Ancestral State Reconstruction
The evolution of domains in CDCPs was inferred through reconstructing ancestral domain compositions across the species phylogeny. The three most abundant Pfam domains, Competence, DUF4131 (Pfam accession PF13567), and Lactamase_B (Pfam accession PF00753), were considered in the ancestral state reconstruction. A total of five different states were assigned to each leaf of the species phylogeny based on the presence or absence of each domain, these included (1) No CDCP (NC); (2) Competence only (C); (3) Competence and Lactamase_B (CL); (4) DUF4131 and Competence (DC); and (5) DUF4131, Competence, and Lactamase_B (DCL). Ancestral state reconstruction was performed with the ‘ace’ function from the APE package, version 5.1 (Paradis et al., 2004) in R, version 3.4.2 (R Core Team, 2017) with the ‘discrete’ type and equal rates (‘ER’) model. Subsequently, the posterior probabilities of each state at each internal node was overlaid onto the species phylogeny using the Phytools package, version 0.6-44 (Revell, 2012) in R, version 3.4.2 (R Core Team, 2017).
Reconstruction of Protein Domain Phylogenies
Protein sequences of the Competence, DUF4131, and Lactamase_B domains were extracted from entire CDCP sequences according to alignment positions of the respective Pfam domains. The extracted sequences were aligned using MUSCLE, version 3.8.31 (Edgar, 2004). Individual domain phylogenies were constructed using the hybrid mode of RAxML, version 8.2.1 (Stamatakis, 2014) with the JTT substitution model and the CAT model of evolution. The trees were midpoint rooted with taxonomic information mapped to the leaves. Due to the redundant nature of NCBI protein identifiers across proteomes, if one protein identifier was associated with multiple proteomes the corresponding leaf identifier was randomly assigned to one of the lineages. Additional verifications were performed to ensure that such redundant protein identifiers only occurred in closely related bacterial strains and hence did not influence the derivation of LCAs.
Comparison of Evolutionary Distances
Pairwise phylogenetic distances were computed for leaves of the species phylogeny and the phylogenies of the Competence, DUF4131, and Lactamase_B domains with the ‘cophenetic’ function in R, version 3.4.2 (R Core Team, 2017). The distances in the domain phylogenies were normalized by the maximum pairwise distances found in each tree. The distances in the species phylogeny were similarly normalized, but the maximum pairwise distance among all CDCP-containing strains were used as the denominator for the normalization. Pairs of strains that both have the C, DC, CL, or DCL profiles from the Competence tree along with pairs of strains that both have the DC or DCL and CL or DCL profiles in the DUF4131 and Lactamase_B trees, respectively, were identified (Figure 3). Linear models were constructed using the ‘lm’ function in R, version 3.4.2 (R Core Team, 2017) to correlate the species distances with the domain distances for each subplot in Figure 3.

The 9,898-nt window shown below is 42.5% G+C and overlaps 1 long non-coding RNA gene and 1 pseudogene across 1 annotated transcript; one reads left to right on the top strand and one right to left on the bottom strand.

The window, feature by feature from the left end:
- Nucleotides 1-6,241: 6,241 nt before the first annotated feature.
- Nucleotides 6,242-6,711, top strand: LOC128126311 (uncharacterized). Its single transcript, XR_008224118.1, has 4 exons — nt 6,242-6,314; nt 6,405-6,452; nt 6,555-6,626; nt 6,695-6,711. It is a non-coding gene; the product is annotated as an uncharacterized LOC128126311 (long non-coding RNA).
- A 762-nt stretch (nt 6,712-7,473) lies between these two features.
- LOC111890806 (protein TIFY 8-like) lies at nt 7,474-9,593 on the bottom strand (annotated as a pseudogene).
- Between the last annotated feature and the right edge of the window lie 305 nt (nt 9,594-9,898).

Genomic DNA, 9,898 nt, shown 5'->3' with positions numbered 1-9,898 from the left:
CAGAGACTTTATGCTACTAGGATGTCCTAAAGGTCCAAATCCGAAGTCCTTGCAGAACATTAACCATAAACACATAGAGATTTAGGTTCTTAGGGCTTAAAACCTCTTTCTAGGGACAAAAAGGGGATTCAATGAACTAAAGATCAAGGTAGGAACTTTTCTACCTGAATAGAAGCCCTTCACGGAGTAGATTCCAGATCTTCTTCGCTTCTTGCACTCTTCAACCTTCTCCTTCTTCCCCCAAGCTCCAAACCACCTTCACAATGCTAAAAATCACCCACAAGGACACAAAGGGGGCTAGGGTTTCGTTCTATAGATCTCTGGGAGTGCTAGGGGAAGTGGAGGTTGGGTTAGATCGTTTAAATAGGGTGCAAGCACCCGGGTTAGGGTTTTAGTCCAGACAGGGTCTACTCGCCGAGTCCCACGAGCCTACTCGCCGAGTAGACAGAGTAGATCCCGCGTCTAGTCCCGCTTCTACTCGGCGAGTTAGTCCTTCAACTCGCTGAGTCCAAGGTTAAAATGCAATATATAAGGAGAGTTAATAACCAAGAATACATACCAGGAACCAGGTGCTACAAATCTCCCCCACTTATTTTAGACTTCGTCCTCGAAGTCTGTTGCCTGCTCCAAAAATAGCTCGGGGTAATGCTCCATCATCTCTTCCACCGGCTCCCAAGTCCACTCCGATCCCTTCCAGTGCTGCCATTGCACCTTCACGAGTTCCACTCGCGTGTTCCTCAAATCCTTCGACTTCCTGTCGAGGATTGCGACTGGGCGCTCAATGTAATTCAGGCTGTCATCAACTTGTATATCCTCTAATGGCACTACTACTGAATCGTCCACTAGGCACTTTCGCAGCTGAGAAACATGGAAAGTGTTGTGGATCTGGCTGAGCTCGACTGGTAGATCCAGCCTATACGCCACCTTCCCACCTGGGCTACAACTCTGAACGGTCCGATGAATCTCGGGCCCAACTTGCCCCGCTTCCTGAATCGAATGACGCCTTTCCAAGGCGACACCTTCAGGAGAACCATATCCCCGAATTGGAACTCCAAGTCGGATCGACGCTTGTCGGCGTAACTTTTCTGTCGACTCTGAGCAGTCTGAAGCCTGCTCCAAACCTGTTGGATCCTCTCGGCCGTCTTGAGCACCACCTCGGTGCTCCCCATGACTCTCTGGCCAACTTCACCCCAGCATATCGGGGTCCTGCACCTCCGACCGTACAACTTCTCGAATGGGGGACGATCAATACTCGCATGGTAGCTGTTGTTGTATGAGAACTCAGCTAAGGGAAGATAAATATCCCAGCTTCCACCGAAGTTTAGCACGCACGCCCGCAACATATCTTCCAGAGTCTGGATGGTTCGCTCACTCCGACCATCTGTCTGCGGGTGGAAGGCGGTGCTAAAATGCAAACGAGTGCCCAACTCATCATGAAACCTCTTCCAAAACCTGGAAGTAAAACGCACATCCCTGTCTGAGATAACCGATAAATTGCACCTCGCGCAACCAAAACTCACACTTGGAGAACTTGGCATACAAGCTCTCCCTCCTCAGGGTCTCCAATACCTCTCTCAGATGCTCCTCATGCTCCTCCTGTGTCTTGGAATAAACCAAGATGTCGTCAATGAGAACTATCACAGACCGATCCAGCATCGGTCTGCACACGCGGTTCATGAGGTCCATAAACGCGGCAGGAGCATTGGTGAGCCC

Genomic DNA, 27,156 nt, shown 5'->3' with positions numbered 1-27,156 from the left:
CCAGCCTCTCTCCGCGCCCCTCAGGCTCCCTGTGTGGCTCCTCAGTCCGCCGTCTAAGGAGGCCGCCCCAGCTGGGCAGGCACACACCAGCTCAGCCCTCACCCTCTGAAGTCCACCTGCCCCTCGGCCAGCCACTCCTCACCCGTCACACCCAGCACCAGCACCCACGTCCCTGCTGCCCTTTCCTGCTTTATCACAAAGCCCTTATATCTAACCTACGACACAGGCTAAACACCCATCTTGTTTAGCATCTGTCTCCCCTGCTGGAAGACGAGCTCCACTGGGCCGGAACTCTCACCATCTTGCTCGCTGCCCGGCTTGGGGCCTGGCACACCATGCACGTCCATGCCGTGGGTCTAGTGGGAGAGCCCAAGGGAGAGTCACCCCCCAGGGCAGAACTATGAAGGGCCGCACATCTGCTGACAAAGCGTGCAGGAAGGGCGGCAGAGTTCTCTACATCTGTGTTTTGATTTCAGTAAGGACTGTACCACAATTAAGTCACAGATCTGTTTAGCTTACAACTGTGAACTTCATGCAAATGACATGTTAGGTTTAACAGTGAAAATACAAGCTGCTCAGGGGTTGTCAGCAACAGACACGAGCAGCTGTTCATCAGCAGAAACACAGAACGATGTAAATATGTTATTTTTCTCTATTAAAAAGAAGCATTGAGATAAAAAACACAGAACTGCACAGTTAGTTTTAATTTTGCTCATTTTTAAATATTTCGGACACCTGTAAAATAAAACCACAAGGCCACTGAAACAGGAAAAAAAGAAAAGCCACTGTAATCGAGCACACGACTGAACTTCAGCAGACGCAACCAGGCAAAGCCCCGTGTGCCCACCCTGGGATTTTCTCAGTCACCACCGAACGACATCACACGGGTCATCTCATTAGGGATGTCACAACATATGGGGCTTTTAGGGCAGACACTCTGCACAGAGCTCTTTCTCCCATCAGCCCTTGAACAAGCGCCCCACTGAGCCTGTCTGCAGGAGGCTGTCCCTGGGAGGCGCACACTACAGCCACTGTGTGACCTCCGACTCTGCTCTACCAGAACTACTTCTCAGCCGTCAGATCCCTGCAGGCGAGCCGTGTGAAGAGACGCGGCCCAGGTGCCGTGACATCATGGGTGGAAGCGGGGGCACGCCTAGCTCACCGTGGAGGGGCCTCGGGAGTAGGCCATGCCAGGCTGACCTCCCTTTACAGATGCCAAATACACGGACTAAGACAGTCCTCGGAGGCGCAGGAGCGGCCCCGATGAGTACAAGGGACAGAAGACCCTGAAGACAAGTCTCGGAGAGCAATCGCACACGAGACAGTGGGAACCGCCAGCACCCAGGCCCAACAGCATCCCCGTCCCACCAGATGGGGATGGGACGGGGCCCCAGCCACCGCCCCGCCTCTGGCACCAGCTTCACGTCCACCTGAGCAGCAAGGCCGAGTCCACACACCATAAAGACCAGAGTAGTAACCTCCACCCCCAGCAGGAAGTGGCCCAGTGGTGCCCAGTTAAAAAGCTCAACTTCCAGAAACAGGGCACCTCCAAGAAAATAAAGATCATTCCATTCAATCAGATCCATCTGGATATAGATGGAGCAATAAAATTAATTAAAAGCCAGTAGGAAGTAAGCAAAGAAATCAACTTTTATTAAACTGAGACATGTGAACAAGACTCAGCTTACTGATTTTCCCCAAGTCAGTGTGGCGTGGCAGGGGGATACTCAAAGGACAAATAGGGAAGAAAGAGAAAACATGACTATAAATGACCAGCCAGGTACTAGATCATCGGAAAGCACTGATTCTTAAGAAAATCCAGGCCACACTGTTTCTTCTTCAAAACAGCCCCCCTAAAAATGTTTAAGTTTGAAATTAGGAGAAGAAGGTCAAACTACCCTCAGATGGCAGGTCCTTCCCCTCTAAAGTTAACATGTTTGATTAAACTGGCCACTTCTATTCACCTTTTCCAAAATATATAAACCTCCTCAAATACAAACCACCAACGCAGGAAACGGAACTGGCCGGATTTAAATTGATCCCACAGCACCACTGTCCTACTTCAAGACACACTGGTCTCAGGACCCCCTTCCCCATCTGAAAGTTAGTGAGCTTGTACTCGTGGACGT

Figure 3. Comparison of pairwise distances in the species versus the domain phylogenies. Normalized distances from the species phylogeny (x-axis) is plotted against the normalized distances from the domain phylogenies (y-axis) for each subset of proteins that carry the same CDCP profile. Four subsets that represent the C, DC, DCL, and CL profiles of the Competence domain phylogeny were plotted in panels (A–D), respectively; two subsets that represent the DC and DCL profiles of the DUF4131 domain phylogeny were plotted in E,F; and two subsets that represent the CL and DCL profiles of the Lactamase_B domain phylogeny were plotted in G,H. The following pairs are highlighted in red (and labeled in the corresponding plots): (E) Brachyspira vs. Leuconostoc, Brachyspira vs. Treponema, and Treponema vs. Neorickettsia; (G) Staphylococcus vs. Thermodesulfobacterium and Thermodesulfobacterium vs. Sandaracinus; (H) Acinetobacter vs. Bacillus and Acinetobacter vs. Alcanivorax.
Domain Composition of Known ComEC Proteins
A list of 51 naturally competent bacterial strains were identified from the literature (Johnston et al., 2014 and references therein). These strains span eight different phyla, and each strain encodes a single ComEC protein varying in length from 417 to 872 amino acids (Supplementary Table S1). Three distinct protein domains, DUF4131, Competence, and Lactamase_B, were observed based on sequence comparisons of the ComEC proteins to the Pfam database (Materials and Methods). While the Competence domain was universally conserved, the DUF4131 and Lactamase_B domains appeared in some but not all ComEC proteins. Overall, four domain profiles were identified (Figure 1A). The most abundant was the DCL profile (24 occurrences), followed by the DC profile (14 occurrences). The least abundant were the CL (7 occurrences) and the C profiles (6 occurrences). The great diversity in domain compositions and sequence lengths of ComEC proteins prevents the global identification of the protein from comparison of full length sequences alone. However, due to the universal presence of the Competence domain among all known ComEC proteins, here we study the Competence domain containing proteins (CDCPs) and use them as a proxy to infer the distribution, domain profiles, and evolution of putative ComEC proteins among a diverse range of fully sequenced bacterial genomes.
Abundance and Distribution of CDCPs in Bacteria